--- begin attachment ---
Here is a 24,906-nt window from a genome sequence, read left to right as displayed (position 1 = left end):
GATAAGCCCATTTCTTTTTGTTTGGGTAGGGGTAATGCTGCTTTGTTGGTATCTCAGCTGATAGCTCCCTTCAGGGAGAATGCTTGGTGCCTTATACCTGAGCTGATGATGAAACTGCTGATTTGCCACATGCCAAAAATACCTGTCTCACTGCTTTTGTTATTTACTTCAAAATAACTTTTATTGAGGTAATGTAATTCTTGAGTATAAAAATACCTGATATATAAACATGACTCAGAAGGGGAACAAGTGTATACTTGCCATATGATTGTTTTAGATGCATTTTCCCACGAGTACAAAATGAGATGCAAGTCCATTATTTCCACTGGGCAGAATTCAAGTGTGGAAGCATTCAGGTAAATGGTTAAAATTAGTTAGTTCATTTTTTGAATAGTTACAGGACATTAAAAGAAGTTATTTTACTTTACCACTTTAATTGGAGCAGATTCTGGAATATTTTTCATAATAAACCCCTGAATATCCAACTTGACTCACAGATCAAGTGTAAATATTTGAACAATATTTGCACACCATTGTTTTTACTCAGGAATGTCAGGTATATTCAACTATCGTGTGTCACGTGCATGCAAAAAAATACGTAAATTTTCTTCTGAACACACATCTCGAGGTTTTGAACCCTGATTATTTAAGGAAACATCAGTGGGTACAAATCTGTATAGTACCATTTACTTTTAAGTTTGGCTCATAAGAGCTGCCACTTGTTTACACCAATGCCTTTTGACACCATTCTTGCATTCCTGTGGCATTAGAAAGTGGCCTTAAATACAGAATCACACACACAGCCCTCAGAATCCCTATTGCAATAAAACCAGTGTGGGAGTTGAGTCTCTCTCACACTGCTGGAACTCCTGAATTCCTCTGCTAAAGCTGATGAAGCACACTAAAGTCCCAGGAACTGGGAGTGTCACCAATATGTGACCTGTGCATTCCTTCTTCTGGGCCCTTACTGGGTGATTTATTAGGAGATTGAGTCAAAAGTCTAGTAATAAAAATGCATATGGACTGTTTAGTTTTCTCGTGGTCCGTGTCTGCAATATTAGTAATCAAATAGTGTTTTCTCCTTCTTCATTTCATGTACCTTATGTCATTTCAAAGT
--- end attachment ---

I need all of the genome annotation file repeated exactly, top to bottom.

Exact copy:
Here is a 24,906-nt window from a genome sequence, read left to right as displayed (position 1 = left end):
GATAAGCCCATTTCTTTTTGTTTGGGTAGGGGTAATGCTGCTTTGTTGGTATCTCAGCTGATAGCTCCCTTCAGGGAGAATGCTTGGTGCCTTATACCTGAGCTGATGATGAAACTGCTGATTTGCCACATGCCAAAAATACCTGTCTCACTGCTTTTGTTATTTACTTCAAAATAACTTTTATTGAGGTAATGTAATTCTTGAGTATAAAAATACCTGATATATAAACATGACTCAGAAGGGGAACAAGTGTATACTTGCCATATGATTGTTTTAGATGCATTTTCCCACGAGTACAAAATGAGATGCAAGTCCATTATTTCCACTGGGCAGAATTCAAGTGTGGAAGCATTCAGGTAAATGGTTAAAATTAGTTAGTTCATTTTTTGAATAGTTACAGGACATTAAAAGAAGTTATTTTACTTTACCACTTTAATTGGAGCAGATTCTGGAATATTTTTCATAATAAACCCCTGAATATCCAACTTGACTCACAGATCAAGTGTAAATATTTGAACAATATTTGCACACCATTGTTTTTACTCAGGAATGTCAGGTATATTCAACTATCGTGTGTCACGTGCATGCAAAAAAATACGTAAATTTTCTTCTGAACACACATCTCGAGGTTTTGAACCCTGATTATTTAAGGAAACATCAGTGGGTACAAATCTGTATAGTACCATTTACTTTTAAGTTTGGCTCATAAGAGCTGCCACTTGTTTACACCAATGCCTTTTGACACCATTCTTGCATTCCTGTGGCATTAGAAAGTGGCCTTAAATACAGAATCACACACACAGCCCTCAGAATCCCTATTGCAATAAAACCAGTGTGGGAGTTGAGTCTCTCTCACACTGCTGGAACTCCTGAATTCCTCTGCTAAAGCTGATGAAGCACACTAAAGTCCCAGGAACTGGGAGTGTCACCAATATGTGACCTGTGCATTCCTTCTTCTGGGCCCTTACTGGGTGATTTATTAGGAGATTGAGTCAAAAGTCTAGTAATAAAAATGCATATGGACTGTTTAGTTTTCTCGTGGTCCGTGTCTGCAATATTAGTAATCAAATAGTGTTTTCTCCTTCTTCATTTCATGTACCTTATGTCATTTCAAAGT